A Failure to Communicate

The victim lived in a trailer park in the desert. In her trailer, immobile for years now, she kept an etagere with her collection of dolls next to her collection of Jack Daniels’ whiskey. She had been strangled, probably with a belt, but maybe smothered, the medical examiner was unsure. She was found a few days after she was killed, in the trailer’s bedroom, her home ransacked. She had been dating younger man. He was in his late 20s, she was in mid 40s, divorced. The younger man, who would later become the defendant, never worked, and described himself as a “music entertainer.” He dated many women and once and was supported by them. After he strangled the victim, he fled to Colorado in her car, with her cards, and her cell phone. He wasn’t shy about talking about the killing. He told his cousin, who was later caught on tape repeating the confession.

It takes a lot of planning to prosecute a murder, and part of that planning is trying to figure out what the defense will be. In the face of all this evidence, we felt that we would have no trouble convincing the jury that we had the right man. In other words, based on the state of the evidence, we did not feel that “mistaken identity” was a feasible defense theory. Nor was self-defense: the victim was only 5′ tall and there was no indication of gunplay. No duress, no accident, no insanity, nothing. The only play we could see, based on the evidence, was heat of passion.

Heat of passion can reduce murder from murder in the first degree to manslaughter. Second degree murder is also possible. In other words, proving self-defense can take a murder defendant’s exposure from 25 years to life, all the was down to 15 years to life, or even 11 without the possibility of life. So the degree of homicide matters quite a bit.

We made an educated guess that the defense would be heat of passion. I listened to the defense lawyer begin his opening statement. I had spent months preparing the trial, and I knew that I would finally know what the defense would do. And the defense lawyer did not disappoint. He stood up and the first thing he said was, “My client did it.” “He killed her.” Then he asked the jury to listen carefully to the evidence, which would show that the killing was done in self-defense. It was expected, but it was still shocking. May younger defense lawyers believe that an aggressive defense means denying everything, and not giving an inch. Older, more experienced defense lawyers know that conceding what you have to without conceding guilt is a powerful way to establish credibility. But being relatively new myself, and working mostly with new defense lawyers, I had not seen the tactical admission done so dramatically before. The effect on the jury was similarly dramatic. They stared at the defense lawyer. They stared at the defendant. He remained silent as he sat at counsel table.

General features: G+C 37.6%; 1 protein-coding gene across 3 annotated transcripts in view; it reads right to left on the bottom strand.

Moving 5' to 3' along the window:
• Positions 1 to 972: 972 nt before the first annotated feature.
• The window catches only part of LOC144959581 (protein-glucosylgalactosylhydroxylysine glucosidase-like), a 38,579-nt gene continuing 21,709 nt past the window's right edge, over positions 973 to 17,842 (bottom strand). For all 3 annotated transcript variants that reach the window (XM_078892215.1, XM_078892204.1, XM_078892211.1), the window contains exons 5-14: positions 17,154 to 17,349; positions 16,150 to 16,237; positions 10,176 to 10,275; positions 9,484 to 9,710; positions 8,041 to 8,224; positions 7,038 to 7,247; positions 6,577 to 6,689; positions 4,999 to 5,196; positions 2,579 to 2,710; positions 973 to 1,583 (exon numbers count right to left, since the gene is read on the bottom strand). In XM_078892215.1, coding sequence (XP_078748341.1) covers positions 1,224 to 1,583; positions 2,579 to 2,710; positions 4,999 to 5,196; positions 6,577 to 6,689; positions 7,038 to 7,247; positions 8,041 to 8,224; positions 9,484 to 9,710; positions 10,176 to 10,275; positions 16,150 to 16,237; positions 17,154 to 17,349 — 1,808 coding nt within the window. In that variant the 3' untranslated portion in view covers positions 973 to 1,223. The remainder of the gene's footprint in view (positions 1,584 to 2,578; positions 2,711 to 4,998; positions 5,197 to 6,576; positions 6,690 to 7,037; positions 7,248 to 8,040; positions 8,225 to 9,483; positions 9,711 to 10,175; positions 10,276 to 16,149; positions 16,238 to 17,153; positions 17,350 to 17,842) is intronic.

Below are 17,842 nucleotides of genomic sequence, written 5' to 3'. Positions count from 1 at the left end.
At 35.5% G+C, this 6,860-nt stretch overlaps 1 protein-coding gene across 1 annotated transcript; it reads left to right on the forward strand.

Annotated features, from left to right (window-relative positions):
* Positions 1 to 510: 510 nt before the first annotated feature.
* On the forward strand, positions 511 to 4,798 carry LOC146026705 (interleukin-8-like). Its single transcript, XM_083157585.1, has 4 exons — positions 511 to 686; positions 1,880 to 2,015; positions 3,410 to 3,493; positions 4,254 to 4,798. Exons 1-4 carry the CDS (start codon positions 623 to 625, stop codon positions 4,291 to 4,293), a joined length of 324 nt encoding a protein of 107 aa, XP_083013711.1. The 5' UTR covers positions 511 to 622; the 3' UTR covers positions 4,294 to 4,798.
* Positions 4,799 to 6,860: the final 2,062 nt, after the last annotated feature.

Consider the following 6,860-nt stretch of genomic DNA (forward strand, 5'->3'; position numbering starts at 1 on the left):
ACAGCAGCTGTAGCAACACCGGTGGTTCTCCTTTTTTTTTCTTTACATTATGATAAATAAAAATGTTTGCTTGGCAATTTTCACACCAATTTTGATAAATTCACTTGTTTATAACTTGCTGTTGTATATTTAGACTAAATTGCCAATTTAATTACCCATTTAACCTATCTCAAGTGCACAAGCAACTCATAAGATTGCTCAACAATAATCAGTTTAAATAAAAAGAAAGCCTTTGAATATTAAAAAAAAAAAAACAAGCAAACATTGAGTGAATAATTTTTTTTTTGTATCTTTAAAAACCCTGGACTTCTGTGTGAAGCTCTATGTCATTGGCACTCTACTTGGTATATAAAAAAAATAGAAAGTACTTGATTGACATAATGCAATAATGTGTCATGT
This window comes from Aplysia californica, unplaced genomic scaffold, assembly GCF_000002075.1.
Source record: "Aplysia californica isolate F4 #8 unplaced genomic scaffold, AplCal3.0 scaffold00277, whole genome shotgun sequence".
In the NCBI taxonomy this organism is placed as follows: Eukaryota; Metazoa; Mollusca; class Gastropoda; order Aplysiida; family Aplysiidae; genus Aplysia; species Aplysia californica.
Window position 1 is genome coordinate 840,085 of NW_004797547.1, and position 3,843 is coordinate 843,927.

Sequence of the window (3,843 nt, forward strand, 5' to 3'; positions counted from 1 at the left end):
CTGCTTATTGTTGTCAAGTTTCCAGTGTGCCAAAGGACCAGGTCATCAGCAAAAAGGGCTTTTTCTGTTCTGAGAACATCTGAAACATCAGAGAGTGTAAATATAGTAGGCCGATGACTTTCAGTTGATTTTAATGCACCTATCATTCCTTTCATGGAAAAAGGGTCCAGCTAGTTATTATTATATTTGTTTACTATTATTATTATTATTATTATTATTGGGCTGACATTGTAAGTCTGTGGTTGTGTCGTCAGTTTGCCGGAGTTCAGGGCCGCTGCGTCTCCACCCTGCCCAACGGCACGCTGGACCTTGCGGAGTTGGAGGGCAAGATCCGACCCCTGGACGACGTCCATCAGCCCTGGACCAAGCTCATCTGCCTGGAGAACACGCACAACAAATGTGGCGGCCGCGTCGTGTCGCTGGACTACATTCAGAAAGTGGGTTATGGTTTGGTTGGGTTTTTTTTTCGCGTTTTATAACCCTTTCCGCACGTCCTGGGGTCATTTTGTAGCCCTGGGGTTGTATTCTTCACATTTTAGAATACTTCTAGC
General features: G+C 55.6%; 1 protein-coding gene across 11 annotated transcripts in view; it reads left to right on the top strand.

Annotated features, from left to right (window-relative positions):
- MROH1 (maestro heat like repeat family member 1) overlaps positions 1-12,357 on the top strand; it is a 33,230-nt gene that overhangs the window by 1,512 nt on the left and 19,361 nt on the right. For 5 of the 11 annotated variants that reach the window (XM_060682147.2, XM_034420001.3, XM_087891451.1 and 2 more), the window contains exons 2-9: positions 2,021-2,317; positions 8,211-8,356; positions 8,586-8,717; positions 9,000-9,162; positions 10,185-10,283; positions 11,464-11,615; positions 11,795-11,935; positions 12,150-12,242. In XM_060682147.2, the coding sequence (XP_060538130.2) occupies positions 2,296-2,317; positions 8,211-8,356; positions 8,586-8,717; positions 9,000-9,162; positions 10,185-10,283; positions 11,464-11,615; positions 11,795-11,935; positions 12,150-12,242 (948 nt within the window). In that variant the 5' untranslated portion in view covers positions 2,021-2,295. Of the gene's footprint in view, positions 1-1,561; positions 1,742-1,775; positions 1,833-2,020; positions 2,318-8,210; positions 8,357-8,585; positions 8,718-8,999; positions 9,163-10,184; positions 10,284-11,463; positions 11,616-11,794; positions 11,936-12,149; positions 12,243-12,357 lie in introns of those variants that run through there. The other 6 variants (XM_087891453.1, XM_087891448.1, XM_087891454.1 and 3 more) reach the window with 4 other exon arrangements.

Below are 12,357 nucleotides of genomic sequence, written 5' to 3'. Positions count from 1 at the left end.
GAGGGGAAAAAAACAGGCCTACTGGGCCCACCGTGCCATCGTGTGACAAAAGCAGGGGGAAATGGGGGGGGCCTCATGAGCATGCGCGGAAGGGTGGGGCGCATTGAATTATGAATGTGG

But he did not remain silent for long. At the close of the People’s case, he chose to testify. This made me extremely anxious. The play for manslaughter was being done with skill and credibility. If the defendant, who had sat there and listened to all the witnesses, just stuck to the story that his lawyer had already laid out, then he would massively increase his chances. Indeed, if he showed remorse and humility, the jury might even be tempted to go farther. I watched him as he was sworn in. On direct examination he seemed to be calm and forthright. He talked about his drug use without any shame or spin. But little by little, his story began to diverge from the opening statement. I noted down the differences, to highlight them later, during closing arguments. And the differences began to pile up. I began to ask myself, “what is he saying?” and “where is he going?” I didn’t have to wait long. The defendant said that he left the victim alive in the trailer and robbed her. She was alive when he last saw her. The same lawyer who had told the jury that his client was the killer was forced to ask his client, “did you kill her?” He answered, “No.”

The lawyer said his client was guilty and the client got up and disagreed! I have no idea how that could happen, but I know that it’s bad. Lawyers are supposed to make tactical decisions and clients are supposed to make big decisions, decisions like whether to concede guilt. Here, it looks like the defense attorney wanted to concede guilt but the client did not. Moreover, it looks like the attorney may not have asked permission to concede guilt, and certainly had to walk it back in his closing argument, which was a sight to behold.

After closing, the clerk texted me, saying, “we have verdicts.” I freaked out, because the only way you could have more than one verdict is if the jury acquitted on murder 1. Only then would they need to return a verdict, one way or the other, on the lessers. Bargaining with the universe, I began to hope for murder 2. I could not look the victim’s family in the eye if the jury returned a manslaughter verdict. But I knew the jury convicted on murder in the first degree when the judge only looked at one of the verdict sheets.

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